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Wednesday 5 September 2018
Sarah Sandiford, the Associate Director leading Deloitte’s Risk and Regulatory services in Jersey, recently spoke at a Jersey Funds Association Risk and Regulatory Masterclass.
The session focused on the risk and regulatory challenges facing Jersey’s funds sector and was aimed at funds professionals, including compliance and risk teams as well as non-executive directors. When completing compliance monitoring within fund service businesses (FSBs), it’s helpful to consider the following ‘Five Rs’:
Why do you need a CMP for all Relevant Entities?
Wherever there is a key person appointed to an entity, for example, a compliance officer (CO), money laundering compliance officer (MLCO) or money laundering reporting officer (MLRO), there will be a requirement for compliance monitoring.
The activity required will either be general, specific to anti-money laundering and financing of terrorism (AML/CFT) or, more commonly, both. Consider the following three questions:
Understanding the Importance of Risk
As we have established, the compliance teams of FSBs are often dealing with multiple CMPs, so ensuring that an appropriate risk-based approach is taken, becomes even more important. You cannot test each entity’s compliance with all its legislative and regulatory requirements, and how you determine which areas should be subject to testing during the period will differ between organisations and, indeed FSBs, managed entities and funds.
Some firms may choose to adopt a more complex assessment of risk and others will be simple, both, however, should be effective and proportionate. Top Tip: Don’t forget to use the information that you already collate as a business. For example, breach, error and complaint registers can help identify areas which may present a higher chance of non-compliance.
Going forward this will also include the information submitted to the Jersey Financial Services Commission (JFSC) as part of the National Risk Assessment process and Risk-Based Supervision Data exercise.
You could also use the JFSC’s on-site examination feedback papers that identify common weaknesses across the industry and consider past regulatory action.
Implementing a Robust Approach
The board is looking for the compliance monitoring to provide them with the assurance that the business is operating in accordance with legislative and regulatory requirements, or that where it’s not, these areas are proactively identified, escalated and appropriately remediated. The testing, therefore, needs to be robust and independent and may require some creative thinking to design and construct testing that achieves this.
Below are a few examples of poor practice when it comes to compliance monitoring. Although the tasks in this list are important and often completed by the compliance team, they do not provide robust and independent testing of an entities ‘compliance with policies and procedures, or regulatory and legislative requirements:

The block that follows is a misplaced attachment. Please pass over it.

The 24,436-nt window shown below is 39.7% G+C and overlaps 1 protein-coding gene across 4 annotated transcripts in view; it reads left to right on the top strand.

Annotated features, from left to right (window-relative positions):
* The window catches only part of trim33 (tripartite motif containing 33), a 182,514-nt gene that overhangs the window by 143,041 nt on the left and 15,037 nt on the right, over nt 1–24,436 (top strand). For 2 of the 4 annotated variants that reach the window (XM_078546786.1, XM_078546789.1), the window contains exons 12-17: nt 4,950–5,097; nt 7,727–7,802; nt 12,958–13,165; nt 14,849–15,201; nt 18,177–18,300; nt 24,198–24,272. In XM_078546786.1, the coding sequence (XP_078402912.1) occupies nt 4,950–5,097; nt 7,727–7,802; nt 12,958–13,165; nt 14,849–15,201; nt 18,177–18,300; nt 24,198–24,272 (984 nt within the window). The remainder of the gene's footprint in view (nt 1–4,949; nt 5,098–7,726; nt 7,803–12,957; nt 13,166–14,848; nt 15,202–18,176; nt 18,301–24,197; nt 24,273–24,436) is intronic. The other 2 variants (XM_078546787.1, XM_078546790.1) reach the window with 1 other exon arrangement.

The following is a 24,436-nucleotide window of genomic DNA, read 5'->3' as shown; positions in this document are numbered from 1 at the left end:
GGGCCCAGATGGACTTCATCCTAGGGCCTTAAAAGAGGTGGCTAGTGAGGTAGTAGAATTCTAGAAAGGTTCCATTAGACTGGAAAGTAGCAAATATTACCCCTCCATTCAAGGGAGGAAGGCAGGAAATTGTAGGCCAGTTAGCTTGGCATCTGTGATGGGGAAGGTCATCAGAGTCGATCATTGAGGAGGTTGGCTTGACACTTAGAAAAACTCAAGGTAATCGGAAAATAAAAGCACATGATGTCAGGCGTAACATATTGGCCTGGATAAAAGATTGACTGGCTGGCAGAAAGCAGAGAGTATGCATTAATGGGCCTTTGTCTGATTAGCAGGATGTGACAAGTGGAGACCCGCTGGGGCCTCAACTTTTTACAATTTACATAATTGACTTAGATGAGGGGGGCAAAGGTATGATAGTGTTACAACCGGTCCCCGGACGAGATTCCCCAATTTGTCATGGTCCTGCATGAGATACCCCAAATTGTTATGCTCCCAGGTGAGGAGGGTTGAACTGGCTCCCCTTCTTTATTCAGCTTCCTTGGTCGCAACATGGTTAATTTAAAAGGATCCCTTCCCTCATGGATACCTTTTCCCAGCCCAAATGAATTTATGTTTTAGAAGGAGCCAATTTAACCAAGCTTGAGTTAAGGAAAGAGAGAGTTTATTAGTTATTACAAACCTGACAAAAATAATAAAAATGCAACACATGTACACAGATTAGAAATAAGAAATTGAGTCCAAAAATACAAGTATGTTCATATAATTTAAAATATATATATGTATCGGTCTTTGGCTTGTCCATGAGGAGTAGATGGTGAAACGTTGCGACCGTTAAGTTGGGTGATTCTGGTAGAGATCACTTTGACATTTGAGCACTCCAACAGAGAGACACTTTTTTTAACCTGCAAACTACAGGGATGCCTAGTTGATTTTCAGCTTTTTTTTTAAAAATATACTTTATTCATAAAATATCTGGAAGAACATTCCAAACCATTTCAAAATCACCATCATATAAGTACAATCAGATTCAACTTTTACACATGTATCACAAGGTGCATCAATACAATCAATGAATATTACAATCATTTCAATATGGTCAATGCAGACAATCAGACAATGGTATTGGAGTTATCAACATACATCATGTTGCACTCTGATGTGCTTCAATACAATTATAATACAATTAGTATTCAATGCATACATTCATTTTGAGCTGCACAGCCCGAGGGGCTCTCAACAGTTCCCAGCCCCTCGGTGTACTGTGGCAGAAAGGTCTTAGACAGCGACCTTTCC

The CMP should be reviewed and approved by the board. Generally, this happens on an annual basis and extends to the client boards where relevant. It should then be under continuous consideration by the compliance team. The world is not static and things change, so you may need to adjust the CMP as the risks change and seek re-approval, as necessary, from the board.
Here are three examples of when amendments may be necessary:
As noted above, the findings of the testing need to be shared with the board. This doesn’t mean all the working papers but maybe a summary in the quarterly compliance report, including comment on where assurance can be given and specific focus on weaknesses and the remedial action planned. Subsequently, progress with remedial action should also be reported to the board through to closure. In some instances, discussions will need to be held with the directors in a more timely manner, for example, if an issue requires reporting to the JFSC.
The board should show an interest in the compliance monitoring, both championing the work and challenging where necessary.
In conclusion, compliance monitoring needs to be tailored to the risks of each entity, but by implementing the ‘5 Rs’ approach, it is possible to streamline the process to maximise efficiency and provide appropriate assurance to each board.
For further guidance, the JFSC has previously published a Dear CEO Letter and Guidance Note on compliance monitoring. It is a helpful read; however, you have to remember that it is guidance and so you need to consider it in light of what is effective and proportionate for your business.
For further assistance on risk and regulatory best practice, please contact Sarah Sandiford on +44 1534 82 4252 or firstname.lastname@example.org.
Director, Black Vanilla at Deloitte LLP
Email the author: email@example.com
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Published: Wednesday 5 September 2018
Author: Nichole Culverwell
Director, Black Vanilla Deloitte LLP
Original Article: https://www.jerseyfinance.je/member-news/compliance-monitoring-update-for-jersey-s-fund-sector-
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